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      Separable red-green and luminance detectors for small flashes

      , , ,
      Vision Research
      Elsevier BV

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          Abstract

          Detection contours were measured in L and M cone contrast coordinates for foveal flashes of 200 msec duration and 2.3, 5, 10 and 15 min arc diameter on a bright yellow field. The test flash consisted of simultaneous incremental and decremental red and green lights in various amplitude ratios. At all sizes, the most sensitive detection mechanism was not a luminance mechanism, but rather a red-green mechanism that responds to the linear difference of equally weighted L and M cone contrasts, and signals red or green sensations at the detection threshold. Both temporal and spatial integration were greater for red-green detection than luminance detection. A coincident, subthreshold, yellow flash (a luminance pedestal) did not affect the threshold of the red-green mechanism. Such a pedestal is a sum of equal L and M cone contrast--it represents a vector parallel to the red-green detection contour and thus is expected not to stimulate directly the red-green mechanism. When suprathreshold, the coincident pedestal facilitated chromatic detection by approximately 2x at all tested sizes; intense pedestals did not mask chromatic detection. This insensitivity to intense luminance pedestals further indicates that the red-green mechanism has fixed spectral tuning with balanced opponent L and M contrast inputs. This view of fixed spectral weights contrasts with the "variable tuning hypothesis", which postulates that the weights change with spatial-temporal variations in the test stimulus.(ABSTRACT TRUNCATED AT 250 WORDS)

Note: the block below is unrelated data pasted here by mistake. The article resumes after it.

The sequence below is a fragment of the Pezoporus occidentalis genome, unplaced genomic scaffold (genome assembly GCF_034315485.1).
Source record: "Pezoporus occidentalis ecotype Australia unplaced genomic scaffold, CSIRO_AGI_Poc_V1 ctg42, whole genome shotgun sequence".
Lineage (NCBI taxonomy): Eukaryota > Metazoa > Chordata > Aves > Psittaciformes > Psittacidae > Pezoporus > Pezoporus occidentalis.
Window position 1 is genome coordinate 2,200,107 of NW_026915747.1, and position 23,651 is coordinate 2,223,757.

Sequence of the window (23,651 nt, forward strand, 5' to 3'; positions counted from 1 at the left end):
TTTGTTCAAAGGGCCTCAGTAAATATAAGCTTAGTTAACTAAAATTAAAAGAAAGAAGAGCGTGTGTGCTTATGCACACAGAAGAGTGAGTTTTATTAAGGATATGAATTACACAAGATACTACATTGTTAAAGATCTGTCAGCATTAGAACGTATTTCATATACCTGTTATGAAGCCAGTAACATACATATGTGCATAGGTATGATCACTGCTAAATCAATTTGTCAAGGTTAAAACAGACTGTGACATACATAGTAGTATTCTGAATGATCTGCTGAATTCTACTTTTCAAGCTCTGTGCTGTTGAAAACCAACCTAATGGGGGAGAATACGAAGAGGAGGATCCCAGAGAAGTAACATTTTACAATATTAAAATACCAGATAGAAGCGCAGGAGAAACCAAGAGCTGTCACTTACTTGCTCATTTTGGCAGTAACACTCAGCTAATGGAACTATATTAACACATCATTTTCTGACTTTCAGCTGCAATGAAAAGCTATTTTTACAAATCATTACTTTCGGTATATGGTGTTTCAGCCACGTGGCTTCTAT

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          Author and article information

          Journal
          Vision Research
          Vision Research
          Elsevier BV
          00426989
          March 1994
          March 1994
          : 34
          : 6
          : 751-762
          Article
          10.1016/0042-6989(94)90214-3
          8160391
          20c4b4a7-747f-44db-ab63-a9ea4827443e
          © 1994

          https://www.elsevier.com/tdm/userlicense/1.0/

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